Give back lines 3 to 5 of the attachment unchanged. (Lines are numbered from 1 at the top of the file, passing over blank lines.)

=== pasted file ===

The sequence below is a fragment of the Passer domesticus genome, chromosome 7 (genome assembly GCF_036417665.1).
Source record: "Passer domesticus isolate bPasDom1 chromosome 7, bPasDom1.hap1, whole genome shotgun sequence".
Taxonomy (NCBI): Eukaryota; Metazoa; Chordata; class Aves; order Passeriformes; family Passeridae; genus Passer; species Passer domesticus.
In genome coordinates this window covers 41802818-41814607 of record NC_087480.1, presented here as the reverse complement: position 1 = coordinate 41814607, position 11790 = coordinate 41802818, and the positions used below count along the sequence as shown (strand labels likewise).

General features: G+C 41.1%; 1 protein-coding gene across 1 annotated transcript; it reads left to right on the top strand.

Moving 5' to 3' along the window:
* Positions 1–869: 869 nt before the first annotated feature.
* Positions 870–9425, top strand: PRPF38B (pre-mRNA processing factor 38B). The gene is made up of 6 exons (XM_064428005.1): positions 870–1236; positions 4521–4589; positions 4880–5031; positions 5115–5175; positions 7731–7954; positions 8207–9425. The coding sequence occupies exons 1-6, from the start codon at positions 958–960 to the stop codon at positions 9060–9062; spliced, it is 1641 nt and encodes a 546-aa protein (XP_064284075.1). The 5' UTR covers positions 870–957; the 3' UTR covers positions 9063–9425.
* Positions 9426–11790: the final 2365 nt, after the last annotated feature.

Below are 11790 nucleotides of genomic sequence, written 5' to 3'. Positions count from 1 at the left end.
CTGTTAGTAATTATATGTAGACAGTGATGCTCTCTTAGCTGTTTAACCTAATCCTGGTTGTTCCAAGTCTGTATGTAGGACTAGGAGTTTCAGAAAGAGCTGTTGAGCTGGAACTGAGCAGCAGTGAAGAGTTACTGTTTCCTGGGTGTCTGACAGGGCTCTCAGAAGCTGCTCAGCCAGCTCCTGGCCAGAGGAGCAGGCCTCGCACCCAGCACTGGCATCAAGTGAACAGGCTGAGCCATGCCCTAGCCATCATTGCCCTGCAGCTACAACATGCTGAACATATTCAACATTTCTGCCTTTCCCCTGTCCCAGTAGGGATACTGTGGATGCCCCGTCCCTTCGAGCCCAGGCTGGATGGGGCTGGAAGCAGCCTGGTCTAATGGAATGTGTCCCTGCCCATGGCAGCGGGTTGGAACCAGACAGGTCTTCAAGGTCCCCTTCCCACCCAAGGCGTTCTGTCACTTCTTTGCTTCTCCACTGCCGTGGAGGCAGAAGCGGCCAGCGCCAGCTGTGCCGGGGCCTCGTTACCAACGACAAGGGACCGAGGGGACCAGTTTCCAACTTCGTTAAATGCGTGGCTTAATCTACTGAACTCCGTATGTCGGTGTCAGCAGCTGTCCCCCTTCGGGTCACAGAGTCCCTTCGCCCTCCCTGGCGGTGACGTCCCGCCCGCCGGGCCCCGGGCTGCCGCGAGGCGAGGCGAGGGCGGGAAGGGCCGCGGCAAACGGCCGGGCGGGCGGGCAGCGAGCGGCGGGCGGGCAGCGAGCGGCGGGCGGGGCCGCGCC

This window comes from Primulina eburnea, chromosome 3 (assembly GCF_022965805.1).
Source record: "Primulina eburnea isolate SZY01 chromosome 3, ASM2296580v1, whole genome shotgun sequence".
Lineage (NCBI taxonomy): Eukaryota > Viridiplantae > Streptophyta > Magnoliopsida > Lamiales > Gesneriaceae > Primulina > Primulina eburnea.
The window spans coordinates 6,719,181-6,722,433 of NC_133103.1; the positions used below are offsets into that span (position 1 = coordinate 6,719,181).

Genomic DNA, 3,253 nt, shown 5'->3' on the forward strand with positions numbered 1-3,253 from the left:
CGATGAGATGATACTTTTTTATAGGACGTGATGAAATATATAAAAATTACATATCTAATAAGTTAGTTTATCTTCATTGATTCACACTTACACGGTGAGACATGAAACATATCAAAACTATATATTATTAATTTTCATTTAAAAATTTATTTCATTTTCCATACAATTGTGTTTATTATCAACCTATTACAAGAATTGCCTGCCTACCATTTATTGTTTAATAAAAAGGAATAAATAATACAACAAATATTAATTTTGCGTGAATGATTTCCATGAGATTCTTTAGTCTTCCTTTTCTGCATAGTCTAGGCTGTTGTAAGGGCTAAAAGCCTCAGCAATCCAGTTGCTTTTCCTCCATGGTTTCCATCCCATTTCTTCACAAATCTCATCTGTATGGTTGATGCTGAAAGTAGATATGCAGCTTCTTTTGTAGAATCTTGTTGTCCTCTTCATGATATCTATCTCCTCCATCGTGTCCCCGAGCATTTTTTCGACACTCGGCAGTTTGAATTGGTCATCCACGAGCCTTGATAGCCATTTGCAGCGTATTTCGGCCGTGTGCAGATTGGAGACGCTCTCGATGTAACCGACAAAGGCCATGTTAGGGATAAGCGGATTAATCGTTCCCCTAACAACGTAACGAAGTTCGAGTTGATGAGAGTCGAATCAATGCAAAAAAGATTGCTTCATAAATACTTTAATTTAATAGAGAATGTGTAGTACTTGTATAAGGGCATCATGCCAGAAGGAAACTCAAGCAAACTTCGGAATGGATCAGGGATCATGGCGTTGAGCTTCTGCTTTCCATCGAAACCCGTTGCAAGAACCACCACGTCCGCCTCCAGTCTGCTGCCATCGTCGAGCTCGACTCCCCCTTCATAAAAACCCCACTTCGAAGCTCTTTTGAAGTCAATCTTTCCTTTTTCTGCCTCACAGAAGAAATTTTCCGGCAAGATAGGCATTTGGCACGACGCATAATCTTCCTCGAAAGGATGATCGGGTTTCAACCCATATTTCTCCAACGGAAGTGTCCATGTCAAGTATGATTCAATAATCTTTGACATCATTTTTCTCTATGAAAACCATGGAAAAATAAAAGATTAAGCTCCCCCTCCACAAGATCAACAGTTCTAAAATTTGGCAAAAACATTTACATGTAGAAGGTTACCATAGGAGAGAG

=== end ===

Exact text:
Taxonomy (NCBI): Eukaryota; Metazoa; Chordata; class Aves; order Passeriformes; family Passeridae; genus Passer; species Passer domesticus.
In genome coordinates this window covers 41802818-41814607 of record NC_087480.1, presented here as the reverse complement: position 1 = coordinate 41814607, position 11790 = coordinate 41802818, and the positions used below count along the sequence as shown (strand labels likewise).

General features: G+C 41.1%; 1 protein-coding gene across 1 annotated transcript; it reads left to right on the top strand.